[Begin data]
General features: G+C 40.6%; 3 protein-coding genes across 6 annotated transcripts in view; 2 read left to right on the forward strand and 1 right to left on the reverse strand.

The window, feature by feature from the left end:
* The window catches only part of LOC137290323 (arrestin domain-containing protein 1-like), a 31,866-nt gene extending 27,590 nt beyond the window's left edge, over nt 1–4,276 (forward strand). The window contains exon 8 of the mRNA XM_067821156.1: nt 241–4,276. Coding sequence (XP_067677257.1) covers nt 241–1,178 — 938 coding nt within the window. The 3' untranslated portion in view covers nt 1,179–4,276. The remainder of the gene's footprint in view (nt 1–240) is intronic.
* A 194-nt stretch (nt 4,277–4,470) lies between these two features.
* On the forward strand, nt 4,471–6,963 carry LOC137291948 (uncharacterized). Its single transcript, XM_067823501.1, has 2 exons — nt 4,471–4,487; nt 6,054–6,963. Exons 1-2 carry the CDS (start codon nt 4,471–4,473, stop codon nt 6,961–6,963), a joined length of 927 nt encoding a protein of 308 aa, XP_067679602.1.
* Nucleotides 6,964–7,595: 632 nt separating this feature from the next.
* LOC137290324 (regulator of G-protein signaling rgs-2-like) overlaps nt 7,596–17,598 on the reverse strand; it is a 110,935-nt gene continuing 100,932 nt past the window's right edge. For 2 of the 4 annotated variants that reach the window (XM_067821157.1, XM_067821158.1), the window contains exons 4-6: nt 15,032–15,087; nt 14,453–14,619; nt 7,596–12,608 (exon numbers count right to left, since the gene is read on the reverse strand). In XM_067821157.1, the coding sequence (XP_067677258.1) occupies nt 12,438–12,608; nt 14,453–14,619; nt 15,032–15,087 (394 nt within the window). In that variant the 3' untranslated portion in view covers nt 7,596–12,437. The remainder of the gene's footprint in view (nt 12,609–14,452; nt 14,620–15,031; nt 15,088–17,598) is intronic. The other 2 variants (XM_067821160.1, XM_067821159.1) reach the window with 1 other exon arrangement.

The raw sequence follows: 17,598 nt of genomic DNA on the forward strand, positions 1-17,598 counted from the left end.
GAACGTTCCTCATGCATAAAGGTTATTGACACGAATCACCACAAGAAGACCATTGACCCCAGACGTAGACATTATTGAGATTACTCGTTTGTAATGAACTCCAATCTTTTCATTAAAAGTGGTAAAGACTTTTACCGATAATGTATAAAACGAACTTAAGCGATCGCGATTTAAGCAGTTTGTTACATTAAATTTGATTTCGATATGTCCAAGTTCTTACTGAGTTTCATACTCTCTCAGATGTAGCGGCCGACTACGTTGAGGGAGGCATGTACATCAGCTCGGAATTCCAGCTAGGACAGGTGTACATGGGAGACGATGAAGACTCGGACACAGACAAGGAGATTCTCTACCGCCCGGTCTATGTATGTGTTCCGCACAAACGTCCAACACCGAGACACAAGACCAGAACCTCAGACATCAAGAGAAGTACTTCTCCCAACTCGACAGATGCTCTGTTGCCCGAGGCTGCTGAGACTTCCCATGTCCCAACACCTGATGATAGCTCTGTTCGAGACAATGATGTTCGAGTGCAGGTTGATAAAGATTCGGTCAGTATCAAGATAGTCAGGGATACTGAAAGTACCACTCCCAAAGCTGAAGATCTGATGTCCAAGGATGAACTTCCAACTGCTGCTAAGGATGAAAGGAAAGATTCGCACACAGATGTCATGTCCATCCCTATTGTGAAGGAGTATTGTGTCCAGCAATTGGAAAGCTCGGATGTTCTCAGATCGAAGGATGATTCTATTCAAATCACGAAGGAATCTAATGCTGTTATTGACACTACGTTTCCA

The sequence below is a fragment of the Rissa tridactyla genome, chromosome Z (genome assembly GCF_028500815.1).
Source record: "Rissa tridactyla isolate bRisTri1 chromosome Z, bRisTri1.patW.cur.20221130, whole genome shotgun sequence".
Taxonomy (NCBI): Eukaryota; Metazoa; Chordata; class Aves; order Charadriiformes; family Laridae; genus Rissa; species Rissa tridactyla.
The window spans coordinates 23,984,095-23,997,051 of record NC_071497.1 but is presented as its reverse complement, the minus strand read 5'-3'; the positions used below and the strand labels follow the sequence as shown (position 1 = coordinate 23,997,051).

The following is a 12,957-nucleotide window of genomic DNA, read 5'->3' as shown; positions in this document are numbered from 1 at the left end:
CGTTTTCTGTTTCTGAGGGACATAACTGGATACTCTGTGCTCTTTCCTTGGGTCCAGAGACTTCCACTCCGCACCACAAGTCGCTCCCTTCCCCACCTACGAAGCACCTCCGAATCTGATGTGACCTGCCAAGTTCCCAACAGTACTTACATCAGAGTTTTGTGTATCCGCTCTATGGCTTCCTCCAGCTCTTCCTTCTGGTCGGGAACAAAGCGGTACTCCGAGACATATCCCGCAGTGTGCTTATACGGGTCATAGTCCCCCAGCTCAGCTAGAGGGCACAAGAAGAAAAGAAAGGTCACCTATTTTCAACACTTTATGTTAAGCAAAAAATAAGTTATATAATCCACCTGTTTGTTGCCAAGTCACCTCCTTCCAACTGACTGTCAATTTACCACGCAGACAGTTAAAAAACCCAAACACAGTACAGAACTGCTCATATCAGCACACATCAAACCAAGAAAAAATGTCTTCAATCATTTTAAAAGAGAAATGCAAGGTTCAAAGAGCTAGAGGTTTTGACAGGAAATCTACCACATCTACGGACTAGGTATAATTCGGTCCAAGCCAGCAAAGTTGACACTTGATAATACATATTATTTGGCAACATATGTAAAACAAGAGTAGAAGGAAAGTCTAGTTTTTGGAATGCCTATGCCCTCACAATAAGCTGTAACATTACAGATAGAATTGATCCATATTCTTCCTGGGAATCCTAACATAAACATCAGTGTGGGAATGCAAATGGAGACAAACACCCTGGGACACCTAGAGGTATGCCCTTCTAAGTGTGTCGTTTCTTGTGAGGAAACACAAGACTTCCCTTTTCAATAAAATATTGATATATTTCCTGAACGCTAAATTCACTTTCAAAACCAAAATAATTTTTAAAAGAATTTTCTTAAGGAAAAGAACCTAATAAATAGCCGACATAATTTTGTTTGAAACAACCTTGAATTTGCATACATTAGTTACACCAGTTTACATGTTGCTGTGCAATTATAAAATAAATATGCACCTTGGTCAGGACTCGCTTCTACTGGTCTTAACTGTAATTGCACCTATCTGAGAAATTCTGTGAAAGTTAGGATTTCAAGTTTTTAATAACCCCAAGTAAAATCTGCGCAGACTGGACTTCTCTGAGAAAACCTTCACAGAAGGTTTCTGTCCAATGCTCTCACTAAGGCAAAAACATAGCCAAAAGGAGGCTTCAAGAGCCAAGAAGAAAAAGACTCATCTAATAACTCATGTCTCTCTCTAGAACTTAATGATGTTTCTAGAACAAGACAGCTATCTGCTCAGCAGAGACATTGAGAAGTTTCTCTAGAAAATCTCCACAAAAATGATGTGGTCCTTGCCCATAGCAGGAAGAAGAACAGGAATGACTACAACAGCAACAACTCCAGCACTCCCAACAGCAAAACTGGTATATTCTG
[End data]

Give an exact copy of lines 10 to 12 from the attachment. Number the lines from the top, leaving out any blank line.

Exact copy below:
The sequence below is a fragment of the Rissa tridactyla genome, chromosome Z (genome assembly GCF_028500815.1).
Source record: "Rissa tridactyla isolate bRisTri1 chromosome Z, bRisTri1.patW.cur.20221130, whole genome shotgun sequence".
Taxonomy (NCBI): Eukaryota; Metazoa; Chordata; class Aves; order Charadriiformes; family Laridae; genus Rissa; species Rissa tridactyla.